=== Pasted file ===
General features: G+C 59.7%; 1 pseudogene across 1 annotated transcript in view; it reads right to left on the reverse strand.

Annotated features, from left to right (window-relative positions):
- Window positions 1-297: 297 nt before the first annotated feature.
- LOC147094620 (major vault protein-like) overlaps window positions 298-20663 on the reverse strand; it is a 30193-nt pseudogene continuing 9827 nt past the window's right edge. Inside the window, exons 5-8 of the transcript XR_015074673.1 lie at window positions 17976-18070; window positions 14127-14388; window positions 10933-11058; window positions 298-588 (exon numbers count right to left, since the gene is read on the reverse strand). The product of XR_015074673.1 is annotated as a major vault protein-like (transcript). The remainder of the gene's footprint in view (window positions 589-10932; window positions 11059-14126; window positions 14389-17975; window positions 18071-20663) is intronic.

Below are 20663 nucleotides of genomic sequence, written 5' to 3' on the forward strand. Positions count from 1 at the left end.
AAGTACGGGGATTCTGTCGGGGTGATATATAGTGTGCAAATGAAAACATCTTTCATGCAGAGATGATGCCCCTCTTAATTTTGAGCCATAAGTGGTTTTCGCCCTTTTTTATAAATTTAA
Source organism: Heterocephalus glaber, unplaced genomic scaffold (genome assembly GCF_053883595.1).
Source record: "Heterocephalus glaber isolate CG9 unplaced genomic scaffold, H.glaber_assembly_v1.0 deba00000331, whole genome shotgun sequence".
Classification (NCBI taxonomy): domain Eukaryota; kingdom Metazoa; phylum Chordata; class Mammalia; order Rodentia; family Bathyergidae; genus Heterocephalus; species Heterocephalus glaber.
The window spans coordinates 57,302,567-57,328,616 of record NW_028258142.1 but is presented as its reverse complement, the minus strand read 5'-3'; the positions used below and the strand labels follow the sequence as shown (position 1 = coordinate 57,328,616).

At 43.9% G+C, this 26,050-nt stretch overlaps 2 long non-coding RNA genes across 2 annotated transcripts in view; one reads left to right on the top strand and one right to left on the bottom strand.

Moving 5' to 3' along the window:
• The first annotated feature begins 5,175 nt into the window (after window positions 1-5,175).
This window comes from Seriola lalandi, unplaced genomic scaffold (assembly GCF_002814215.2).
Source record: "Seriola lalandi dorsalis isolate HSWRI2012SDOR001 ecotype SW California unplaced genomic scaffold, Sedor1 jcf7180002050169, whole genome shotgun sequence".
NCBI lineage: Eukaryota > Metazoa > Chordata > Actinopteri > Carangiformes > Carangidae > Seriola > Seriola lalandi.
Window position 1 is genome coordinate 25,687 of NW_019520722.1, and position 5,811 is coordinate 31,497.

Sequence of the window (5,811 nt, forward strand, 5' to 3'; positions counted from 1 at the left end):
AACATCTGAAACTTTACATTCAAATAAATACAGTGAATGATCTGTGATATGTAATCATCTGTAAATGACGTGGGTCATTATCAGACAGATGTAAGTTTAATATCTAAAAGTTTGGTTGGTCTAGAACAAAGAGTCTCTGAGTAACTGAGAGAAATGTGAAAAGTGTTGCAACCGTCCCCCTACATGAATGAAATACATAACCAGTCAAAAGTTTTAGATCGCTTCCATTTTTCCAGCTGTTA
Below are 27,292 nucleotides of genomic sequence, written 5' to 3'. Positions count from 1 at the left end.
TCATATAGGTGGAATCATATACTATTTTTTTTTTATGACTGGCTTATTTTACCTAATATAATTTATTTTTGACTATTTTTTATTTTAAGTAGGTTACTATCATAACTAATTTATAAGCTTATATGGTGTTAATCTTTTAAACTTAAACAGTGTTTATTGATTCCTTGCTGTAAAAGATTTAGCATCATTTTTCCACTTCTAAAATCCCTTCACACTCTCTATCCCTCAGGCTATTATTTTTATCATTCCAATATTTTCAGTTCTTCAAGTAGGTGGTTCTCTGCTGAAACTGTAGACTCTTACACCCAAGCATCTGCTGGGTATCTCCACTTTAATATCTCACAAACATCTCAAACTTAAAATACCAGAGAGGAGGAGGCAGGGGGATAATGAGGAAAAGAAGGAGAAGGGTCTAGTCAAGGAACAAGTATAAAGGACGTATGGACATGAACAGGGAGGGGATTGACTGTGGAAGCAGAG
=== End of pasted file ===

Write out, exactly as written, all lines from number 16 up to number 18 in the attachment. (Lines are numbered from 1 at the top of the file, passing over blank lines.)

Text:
NCBI lineage: Eukaryota > Metazoa > Chordata > Actinopteri > Carangiformes > Carangidae > Seriola > Seriola lalandi.
Window position 1 is genome coordinate 25,687 of NW_019520722.1, and position 5,811 is coordinate 31,497.

Sequence of the window (5,811 nt, forward strand, 5' to 3'; positions counted from 1 at the left end):